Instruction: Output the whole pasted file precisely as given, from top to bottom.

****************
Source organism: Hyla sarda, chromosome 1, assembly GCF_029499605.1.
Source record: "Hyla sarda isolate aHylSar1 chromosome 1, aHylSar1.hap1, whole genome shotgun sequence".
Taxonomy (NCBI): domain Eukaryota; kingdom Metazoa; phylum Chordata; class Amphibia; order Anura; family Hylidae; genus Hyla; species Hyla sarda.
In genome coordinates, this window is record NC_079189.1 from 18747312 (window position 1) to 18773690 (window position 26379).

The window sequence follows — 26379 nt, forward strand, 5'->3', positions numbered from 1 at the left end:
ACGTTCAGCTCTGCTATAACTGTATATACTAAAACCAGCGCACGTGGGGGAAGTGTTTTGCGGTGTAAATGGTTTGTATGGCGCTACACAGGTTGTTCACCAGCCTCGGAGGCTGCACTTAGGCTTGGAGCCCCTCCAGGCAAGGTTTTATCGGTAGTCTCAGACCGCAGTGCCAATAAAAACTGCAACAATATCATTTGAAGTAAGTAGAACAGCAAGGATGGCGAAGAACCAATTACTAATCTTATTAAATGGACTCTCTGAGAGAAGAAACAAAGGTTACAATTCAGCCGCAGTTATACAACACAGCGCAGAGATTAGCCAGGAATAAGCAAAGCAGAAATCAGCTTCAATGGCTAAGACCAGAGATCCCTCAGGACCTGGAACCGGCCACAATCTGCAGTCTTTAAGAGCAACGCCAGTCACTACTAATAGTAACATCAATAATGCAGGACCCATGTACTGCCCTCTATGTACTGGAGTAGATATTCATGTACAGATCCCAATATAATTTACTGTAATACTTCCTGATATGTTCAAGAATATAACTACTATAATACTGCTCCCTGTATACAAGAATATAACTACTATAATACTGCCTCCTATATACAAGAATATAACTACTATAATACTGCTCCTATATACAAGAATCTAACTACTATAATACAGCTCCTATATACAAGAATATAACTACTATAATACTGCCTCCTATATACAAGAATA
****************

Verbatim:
Source organism: Hyla sarda, chromosome 1, assembly GCF_029499605.1.
Source record: "Hyla sarda isolate aHylSar1 chromosome 1, aHylSar1.hap1, whole genome shotgun sequence".
Taxonomy (NCBI): domain Eukaryota; kingdom Metazoa; phylum Chordata; class Amphibia; order Anura; family Hylidae; genus Hyla; species Hyla sarda.
In genome coordinates, this window is record NC_079189.1 from 18747312 (window position 1) to 18773690 (window position 26379).

The window sequence follows — 26379 nt, forward strand, 5'->3', positions numbered from 1 at the left end:
ACGTTCAGCTCTGCTATAACTGTATATACTAAAACCAGCGCACGTGGGGGAAGTGTTTTGCGGTGTAAATGGTTTGTATGGCGCTACACAGGTTGTTCACCAGCCTCGGAGGCTGCACTTAGGCTTGGAGCCCCTCCAGGCAAGGTTTTATCGGTAGTCTCAGACCGCAGTGCCAATAAAAACTGCAACAATATCATTTGAAGTAAGTAGAACAGCAAGGATGGCGAAGAACCAATTACTAATCTTATTAAATGGACTCTCTGAGAGAAGAAACAAAGGTTACAATTCAGCCGCAGTTATACAACACAGCGCAGAGATTAGCCAGGAATAAGCAAAGCAGAAATCAGCTTCAATGGCTAAGACCAGAGATCCCTCAGGACCTGGAACCGGCCACAATCTGCAGTCTTTAAGAGCAACGCCAGTCACTACTAATAGTAACATCAATAATGCAGGACCCATGTACTGCCCTCTATGTACTGGAGTAGATATTCATGTACAGATCCCAATATAATTTACTGTAATACTTCCTGATATGTTCAAGAATATAACTACTATAATACTGCTCCCTGTATACAAGAATATAACTACTATAATACTGCCTCCTATATACAAGAATATAACTACTATAATACTGCTCCTATATACAAGAATCTAACTACTATAATACAGCTCCTATATACAAGAATATAACTACTATAATACTGCCTCCTATATACAAGAATA